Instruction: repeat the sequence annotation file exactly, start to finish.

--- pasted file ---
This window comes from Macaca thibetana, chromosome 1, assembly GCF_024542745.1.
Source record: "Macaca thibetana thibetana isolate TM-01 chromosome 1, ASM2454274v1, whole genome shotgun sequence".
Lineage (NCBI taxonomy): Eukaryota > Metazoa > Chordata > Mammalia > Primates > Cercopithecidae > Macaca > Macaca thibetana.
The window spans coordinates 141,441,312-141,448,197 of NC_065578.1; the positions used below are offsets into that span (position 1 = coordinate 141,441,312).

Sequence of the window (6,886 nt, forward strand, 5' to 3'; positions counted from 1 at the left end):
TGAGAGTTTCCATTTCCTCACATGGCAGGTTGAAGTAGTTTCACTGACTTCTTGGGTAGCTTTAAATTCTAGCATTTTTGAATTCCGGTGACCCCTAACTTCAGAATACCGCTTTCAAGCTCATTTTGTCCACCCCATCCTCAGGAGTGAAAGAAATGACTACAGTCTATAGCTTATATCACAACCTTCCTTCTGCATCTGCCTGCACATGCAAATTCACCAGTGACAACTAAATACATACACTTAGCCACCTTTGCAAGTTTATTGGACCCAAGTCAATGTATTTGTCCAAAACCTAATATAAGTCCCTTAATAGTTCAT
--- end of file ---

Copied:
This window comes from Macaca thibetana, chromosome 1, assembly GCF_024542745.1.
Source record: "Macaca thibetana thibetana isolate TM-01 chromosome 1, ASM2454274v1, whole genome shotgun sequence".
Lineage (NCBI taxonomy): Eukaryota > Metazoa > Chordata > Mammalia > Primates > Cercopithecidae > Macaca > Macaca thibetana.
The window spans coordinates 141,441,312-141,448,197 of NC_065578.1; the positions used below are offsets into that span (position 1 = coordinate 141,441,312).

Sequence of the window (6,886 nt, forward strand, 5' to 3'; positions counted from 1 at the left end):
TGAGAGTTTCCATTTCCTCACATGGCAGGTTGAAGTAGTTTCACTGACTTCTTGGGTAGCTTTAAATTCTAGCATTTTTGAATTCCGGTGACCCCTAACTTCAGAATACCGCTTTCAAGCTCATTTTGTCCACCCCATCCTCAGGAGTGAAAGAAATGACTACAGTCTATAGCTTATATCACAACCTTCCTTCTGCATCTGCCTGCACATGCAAATTCACCAGTGACAACTAAATACATACACTTAGCCACCTTTGCAAGTTTATTGGACCCAAGTCAATGTATTTGTCCAAAACCTAATATAAGTCCCTTAATAGTTCAT